4. Believe you can achieve your goals.  If you intend to reduce your debt this year, believe in yourself and resolve to quit spending.
  5. Share it.  Sharing your resolutions with someone you trust that will keep you on track makes you accountable.  Tell others about your progress, and you’re failures when you fall away from your plan.

If you haven’t drafted your list of 2018 Financial Resolutions, it’s time to get started.  Without goals being met it may be difficult for you achieve long-term financial goals:

1.  Get Out of Debt.  Carrying a balance on your credit cards will cost you in the long run.  The average US household has $8377in credit card debt, and 38% of households carry that debt long-term. 

https://www.cnbc.com/2017/05/17/how-much-the-average-us-family-has-in-credit-card-debt.html

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2.  Follow A Budget.  People that are aware of their spending are aware of how much they need to save for retirement and other financial goals.  Without budgeting you are more likely to ‘splurge spend’ more than you should.    https://www.thebalance.com/reasons-to-budget-money-2385699 

3.  Save and Invest.  An estimated 69% of Americans have less than $1000 in a savings account, and roughly one-third have zero in retirement savings.  If this is you, make it a priority to increase your savings (and have an emergency fund) and retirement savings.  If you are already saving, increase your savings at your financial institution and your retirement savings contributions.  http://www.bankrate.com/calculators/retirement/retirement-plan-calculator.aspx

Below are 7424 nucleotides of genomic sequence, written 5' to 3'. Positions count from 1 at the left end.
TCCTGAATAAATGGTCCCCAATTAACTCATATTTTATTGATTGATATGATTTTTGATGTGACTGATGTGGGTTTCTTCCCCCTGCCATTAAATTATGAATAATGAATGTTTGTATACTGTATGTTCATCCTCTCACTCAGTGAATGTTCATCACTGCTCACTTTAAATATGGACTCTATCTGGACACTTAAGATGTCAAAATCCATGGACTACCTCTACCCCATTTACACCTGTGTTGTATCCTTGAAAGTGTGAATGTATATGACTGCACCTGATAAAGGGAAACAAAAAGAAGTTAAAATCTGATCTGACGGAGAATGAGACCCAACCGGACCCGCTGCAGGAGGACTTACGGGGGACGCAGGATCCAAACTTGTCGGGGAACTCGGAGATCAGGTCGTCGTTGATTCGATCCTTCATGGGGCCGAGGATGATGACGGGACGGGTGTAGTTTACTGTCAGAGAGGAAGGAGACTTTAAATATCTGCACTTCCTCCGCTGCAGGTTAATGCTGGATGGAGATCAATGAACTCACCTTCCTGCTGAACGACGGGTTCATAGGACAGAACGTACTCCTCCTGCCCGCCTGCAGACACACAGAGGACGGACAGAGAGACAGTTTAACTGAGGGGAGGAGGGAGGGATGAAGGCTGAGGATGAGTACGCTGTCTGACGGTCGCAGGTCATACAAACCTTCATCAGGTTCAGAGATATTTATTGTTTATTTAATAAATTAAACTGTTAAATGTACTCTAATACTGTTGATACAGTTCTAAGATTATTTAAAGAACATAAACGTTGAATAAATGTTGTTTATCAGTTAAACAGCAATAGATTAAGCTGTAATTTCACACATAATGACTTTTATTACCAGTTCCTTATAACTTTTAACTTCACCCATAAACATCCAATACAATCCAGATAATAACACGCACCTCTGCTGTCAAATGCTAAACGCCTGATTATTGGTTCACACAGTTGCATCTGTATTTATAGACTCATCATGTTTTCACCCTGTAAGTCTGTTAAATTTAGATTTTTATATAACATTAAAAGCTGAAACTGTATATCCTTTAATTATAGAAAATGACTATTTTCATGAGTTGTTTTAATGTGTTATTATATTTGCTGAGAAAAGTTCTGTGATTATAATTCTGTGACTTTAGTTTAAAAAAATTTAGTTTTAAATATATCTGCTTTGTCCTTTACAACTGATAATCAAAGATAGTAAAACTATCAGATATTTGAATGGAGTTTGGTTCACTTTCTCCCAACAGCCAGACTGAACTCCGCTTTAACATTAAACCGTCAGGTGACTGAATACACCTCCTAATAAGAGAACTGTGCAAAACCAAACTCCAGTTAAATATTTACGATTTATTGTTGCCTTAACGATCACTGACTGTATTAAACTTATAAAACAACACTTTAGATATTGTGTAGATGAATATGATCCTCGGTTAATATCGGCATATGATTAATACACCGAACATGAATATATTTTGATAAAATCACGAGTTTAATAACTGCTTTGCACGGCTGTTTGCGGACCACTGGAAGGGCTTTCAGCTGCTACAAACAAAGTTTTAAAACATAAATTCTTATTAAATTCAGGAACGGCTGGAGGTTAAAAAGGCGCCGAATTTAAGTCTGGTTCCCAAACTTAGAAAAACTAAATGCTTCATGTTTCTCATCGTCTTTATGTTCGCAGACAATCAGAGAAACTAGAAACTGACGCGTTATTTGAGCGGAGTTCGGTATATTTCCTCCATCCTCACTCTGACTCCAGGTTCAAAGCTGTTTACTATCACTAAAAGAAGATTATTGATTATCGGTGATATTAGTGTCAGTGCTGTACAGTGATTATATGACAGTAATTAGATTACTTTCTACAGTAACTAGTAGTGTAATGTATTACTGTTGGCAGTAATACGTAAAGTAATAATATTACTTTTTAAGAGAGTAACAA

If you need help or have questions regarding your financial goals for 2018, contact our Las Vegas Financial Advisory office for a meeting.  Let’s make 2018 a great financial year!

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What’s New for Retirement Plan Savers in 2018?

The answer to that is not much, but the allowable pre-tax contributions in most traditional retirement plans will see a small increase for 2018.  Here’s what you need to know if you plan to contribute the most you can in 2018 into your pre-tax retirement accounts:

401(k)s, 403(b)s, and most 457 plans will see a $500 allowable increase for those under age 50 to $18,500.  The ‘catch-up’ provision for those older than age 50 will stay the same at $6000 for 2018.  However, if you don’t turn 50 until December 31st, 2018, the IRS will still allow you to make your $6000 extra contribution in 2018 (of course).

Defined Contribution Plan contributions will increase to $55,000.

SEP IRAs and Solo 401(k)s (for the self-employed and business owners) goes up to $1000 to a limit of $55,000 that they can contribute as an employer in 2018.  The contribution amount is a percentage of salary, so make sure you consult your tax professional on the allowable limit for 2018 before you contribute.

SIMPLE IRAs will not have an increase.  The max contribution remains at $12,500 with the catch up provision for those age 50 and older still the same at $3000 per year.

Defined Benefit Plans are for those high-earning corporate self-employed and will have an increase of $5000 to a maximum contribution limit of $220,000 in 2018.

There is a lot of adverse reporting and fear-mongering in the media about what the current administration and Congress may or may not do to pre-tax retirement savings.  Regardless of political drama that may or may not lead to IRS changes affecting savings vehicles, one thing is clear- you need to save for retirement regardless of how it may affect your taxes.  If you would like to discuss your pre-tax retirement accounts, or how drawing down your retirement savings may impact you, please contact our Las Vegas financial advisory office for a meeting.

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Women and Retirement: Overcoming Savings Obstacles – Las Vegas, NV

Women in the US today are better educated and have more opportunities than their mothers and grandmothers.  But even though women have more opportunities than in the past, they face obstacles that can impact their potential for retirement savings.  Lower pay than male counterparts, time off from their career to care for children or another family member, and longevity are all factors affecting a women’s ability to save and have enough to live off of in retirement.